Combat in the American Civil War was brutal. Arguably the most brutal fighting of the war took place outside of Spotsylvania Courthouse, Virginia in May of 1864. Robert E. Lee and the Army of Northern Virginia were trying to stop a combined Union effort to capture Richmond led by Ulysses S. Grant. The two armies had clashed days before a few miles away in what would become known as the Battle of the Wilderness. Grant, undeterred by heavy losses there, continued his campaign rather than retreating and regrouping. Lee knew that he had to block the road to Richmond, which was only a few miles east of Spotsylvania, and his men beat Grant to the strategic crossroads town of Spotsylvania Court House and its oak forest by mere minutes.
The nearly two week long battle was a microcosm of what the future of warfare would look like. The Confederates fought behind elaborate field entrenchments. Sharpshooters took shots at anyone who dared to poke their head out from behind protection. Union frontal assaults were continuously repulsed against Lee’s entrenchments with horrific results. New tactics had to be developed on the fly.
One such idea was suggested by a young Union colonel named Emory Upton. He proposed making an attack with several lines rather than one long line and the troops would be ordered not to stop and fire but to continue moving forward. The idea was that they could cover the distance quicker and therefore take fewer casualties and thus have more power to breach the line. The following soldiers would move in and extend the breach making the defenders position untenable. To make an attempt he was allowed to select 12 veteran regiments totaling about 5,000 men for the assault.
The assault initially went well. At 6 PM on May 10 the troops advanced and broke through the part of the Confederate line known as the Mule Shoe Salient, a bend in the Confederate line that protruded out to follow the contours of the terrain, and pushed the Confederates back with heavy casualties. However Lee was quick to adjust and stubborn resistance on the flanks prevented the breach from being widened. Union reinforcements also failed to advance and Upton was forced to retreat.
Where other generals would have seen failure and stalemate Grant saw promise. He saw the potential of what Upton had planned and reasoned with more men and at a different hour an assault in the same manner could be successful. Grant began moving Winfield Hancock’s II Corps into position for such an assault. Lee, hearing that Union soldiers were on the move misinterpreted it and believed Grant was trying to get around his army to continue moving on Richmond. He ordered his artillery to move out so he could meet Grant’s next challenge. Lee could not have been more wrong.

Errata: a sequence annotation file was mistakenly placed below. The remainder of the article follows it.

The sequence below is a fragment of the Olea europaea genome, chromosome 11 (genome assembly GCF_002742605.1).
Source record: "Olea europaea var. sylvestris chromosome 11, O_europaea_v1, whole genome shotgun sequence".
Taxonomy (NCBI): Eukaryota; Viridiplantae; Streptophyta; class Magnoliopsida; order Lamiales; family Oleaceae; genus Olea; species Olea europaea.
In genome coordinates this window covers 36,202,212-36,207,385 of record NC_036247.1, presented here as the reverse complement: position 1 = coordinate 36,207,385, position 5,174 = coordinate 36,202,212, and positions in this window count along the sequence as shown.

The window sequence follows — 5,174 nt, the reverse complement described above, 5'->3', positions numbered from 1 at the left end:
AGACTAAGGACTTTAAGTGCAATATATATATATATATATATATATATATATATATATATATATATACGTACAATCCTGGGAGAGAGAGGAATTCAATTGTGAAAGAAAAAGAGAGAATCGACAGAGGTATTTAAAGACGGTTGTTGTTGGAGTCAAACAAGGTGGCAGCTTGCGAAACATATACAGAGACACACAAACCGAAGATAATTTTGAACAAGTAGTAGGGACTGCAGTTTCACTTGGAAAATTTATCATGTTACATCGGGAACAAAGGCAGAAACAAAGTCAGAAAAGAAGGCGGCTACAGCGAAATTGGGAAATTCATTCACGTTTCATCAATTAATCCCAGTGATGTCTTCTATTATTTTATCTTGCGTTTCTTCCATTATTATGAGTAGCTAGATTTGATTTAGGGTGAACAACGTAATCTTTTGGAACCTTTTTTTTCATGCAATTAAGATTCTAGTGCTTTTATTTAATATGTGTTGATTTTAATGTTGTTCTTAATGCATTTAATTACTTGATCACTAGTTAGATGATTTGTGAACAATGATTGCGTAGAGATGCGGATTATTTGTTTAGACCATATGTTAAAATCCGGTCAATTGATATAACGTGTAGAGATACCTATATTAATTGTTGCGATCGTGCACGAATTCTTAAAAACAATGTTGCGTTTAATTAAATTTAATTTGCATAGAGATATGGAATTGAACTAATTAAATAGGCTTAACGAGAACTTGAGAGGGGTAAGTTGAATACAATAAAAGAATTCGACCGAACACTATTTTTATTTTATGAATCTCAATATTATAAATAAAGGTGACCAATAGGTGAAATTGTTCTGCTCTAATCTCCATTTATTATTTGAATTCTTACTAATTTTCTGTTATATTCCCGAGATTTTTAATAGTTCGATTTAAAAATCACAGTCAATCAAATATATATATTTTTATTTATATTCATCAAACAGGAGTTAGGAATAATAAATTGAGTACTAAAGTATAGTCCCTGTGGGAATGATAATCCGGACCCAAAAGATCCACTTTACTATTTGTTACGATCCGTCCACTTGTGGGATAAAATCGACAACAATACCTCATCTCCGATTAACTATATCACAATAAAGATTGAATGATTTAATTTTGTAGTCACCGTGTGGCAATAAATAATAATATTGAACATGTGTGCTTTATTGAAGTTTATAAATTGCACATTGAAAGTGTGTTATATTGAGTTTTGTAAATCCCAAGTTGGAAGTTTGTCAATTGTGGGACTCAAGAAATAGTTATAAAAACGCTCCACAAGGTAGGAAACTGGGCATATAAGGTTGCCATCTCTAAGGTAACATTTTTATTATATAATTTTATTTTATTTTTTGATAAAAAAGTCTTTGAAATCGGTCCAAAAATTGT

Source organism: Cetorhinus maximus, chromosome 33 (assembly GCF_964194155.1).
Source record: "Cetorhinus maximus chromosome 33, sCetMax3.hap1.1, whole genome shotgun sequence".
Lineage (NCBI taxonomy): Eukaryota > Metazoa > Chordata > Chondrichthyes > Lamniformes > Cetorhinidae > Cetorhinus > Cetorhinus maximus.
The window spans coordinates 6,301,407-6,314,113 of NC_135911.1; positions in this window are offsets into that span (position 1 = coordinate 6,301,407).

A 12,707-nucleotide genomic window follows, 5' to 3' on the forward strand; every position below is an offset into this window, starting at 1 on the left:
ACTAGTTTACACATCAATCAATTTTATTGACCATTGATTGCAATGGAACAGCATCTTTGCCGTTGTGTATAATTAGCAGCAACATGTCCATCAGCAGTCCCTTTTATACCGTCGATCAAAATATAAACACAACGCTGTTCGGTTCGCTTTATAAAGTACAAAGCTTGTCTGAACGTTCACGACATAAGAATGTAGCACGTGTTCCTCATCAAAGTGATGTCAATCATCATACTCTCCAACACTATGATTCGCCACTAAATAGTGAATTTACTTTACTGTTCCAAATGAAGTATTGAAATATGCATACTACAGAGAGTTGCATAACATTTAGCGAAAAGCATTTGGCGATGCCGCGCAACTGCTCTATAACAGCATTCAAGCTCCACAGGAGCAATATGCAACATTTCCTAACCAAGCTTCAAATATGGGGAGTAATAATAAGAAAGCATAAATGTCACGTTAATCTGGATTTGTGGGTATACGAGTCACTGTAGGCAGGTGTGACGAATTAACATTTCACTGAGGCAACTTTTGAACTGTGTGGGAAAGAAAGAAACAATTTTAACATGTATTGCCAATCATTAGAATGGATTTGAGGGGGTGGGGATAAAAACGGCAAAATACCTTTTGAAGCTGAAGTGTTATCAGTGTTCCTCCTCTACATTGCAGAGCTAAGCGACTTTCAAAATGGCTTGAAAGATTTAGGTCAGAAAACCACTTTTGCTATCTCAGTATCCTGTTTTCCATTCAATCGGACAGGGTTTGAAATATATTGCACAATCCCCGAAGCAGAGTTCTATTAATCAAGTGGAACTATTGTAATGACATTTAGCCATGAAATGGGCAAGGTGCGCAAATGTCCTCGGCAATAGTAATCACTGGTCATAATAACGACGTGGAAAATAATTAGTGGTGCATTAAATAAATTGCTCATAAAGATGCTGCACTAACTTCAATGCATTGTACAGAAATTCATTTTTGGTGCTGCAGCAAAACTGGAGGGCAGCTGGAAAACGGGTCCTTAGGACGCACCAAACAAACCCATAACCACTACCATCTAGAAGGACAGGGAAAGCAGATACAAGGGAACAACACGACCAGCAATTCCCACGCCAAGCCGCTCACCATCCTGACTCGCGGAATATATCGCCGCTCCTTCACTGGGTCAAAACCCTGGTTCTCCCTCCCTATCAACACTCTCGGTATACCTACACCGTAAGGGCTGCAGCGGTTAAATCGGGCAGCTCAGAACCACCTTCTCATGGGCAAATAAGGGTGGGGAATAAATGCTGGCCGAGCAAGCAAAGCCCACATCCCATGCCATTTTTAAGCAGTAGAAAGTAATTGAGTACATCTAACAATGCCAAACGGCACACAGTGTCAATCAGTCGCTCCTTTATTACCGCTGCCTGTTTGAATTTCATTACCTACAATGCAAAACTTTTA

On May 12 the attack took place against the Mule Shoe again. The morning drizzle and fog helped to hide to Union advance which began around 4:30 AM. The morning rain had ruined the defender’s gunpowder and the lack of artillery made them sitting ducks so the Union troops initially overran the Confederate position easily capturing a Confederate division and two generals in the process. Confederate reserves hastily formed a second line and the attacking units became intermixed forming nothing more than an armed mob. Fighting continued all day through a heavy rain and even into the night. Wounded and dead were covered in a quagmire of mud and some drowned as reinforcements poured in on both sides.
Fighting continued into the night and at 4:00 AM on May 13 the exhausted Confederates pulled back to a new line that their engineers had constructed during the night. While fighting would continue for a few more days it was apparent that Lee would have to pull back. The two weeks of fighting at Spotsylvania produced nearly 30,000 casualties making it the third bloodiest battle of the war. With field entrenchments becoming the norm a new way of assaulting them had been devised and Upton’s tactics would be emulated into the 20th century and would only be abandoned during World War I when the machine gun made them obsolete. Upton was also promoted to brigadier general for his efforts. Five generals were killed during the battle and forty-three Union soldiers were awarded the Medal of Honor for their actions.
The fighting at what became known as the Bloody Angle was severe. It is estimated that at least 2,000 men were killed or wounded in the fighting and millions of rounds of ammunition were expended. Perhaps the most famous casualty was not a soldier but a tree. Standing at the angle was a 22 inch oak tree. After the battle the tree was no more than a stump. So many bullets had been fired that the tree had been cut down! The magnitude of this was not lost on the combatants. Following the battle soldiers and relic hunters took pieces of the oak tree and someone even dug up the stump. When Union veterans returned to the battlefield in the 1880s the soldiers who fought there remembered it and made inquiries about what happened to the remains of the oak. It was eventually located in the smokehouse of a local inn and the senior officer present confiscated it in the name of the Republic. A small marker was placed on the battlefield, today a part of Fredericksburg and Spotsylvania National Military Park. The oak stump became a part of the Smithsonian collection and is on display in the Museum of American History in Washington DC where it is a testament to the intensity of battle during the Civil War.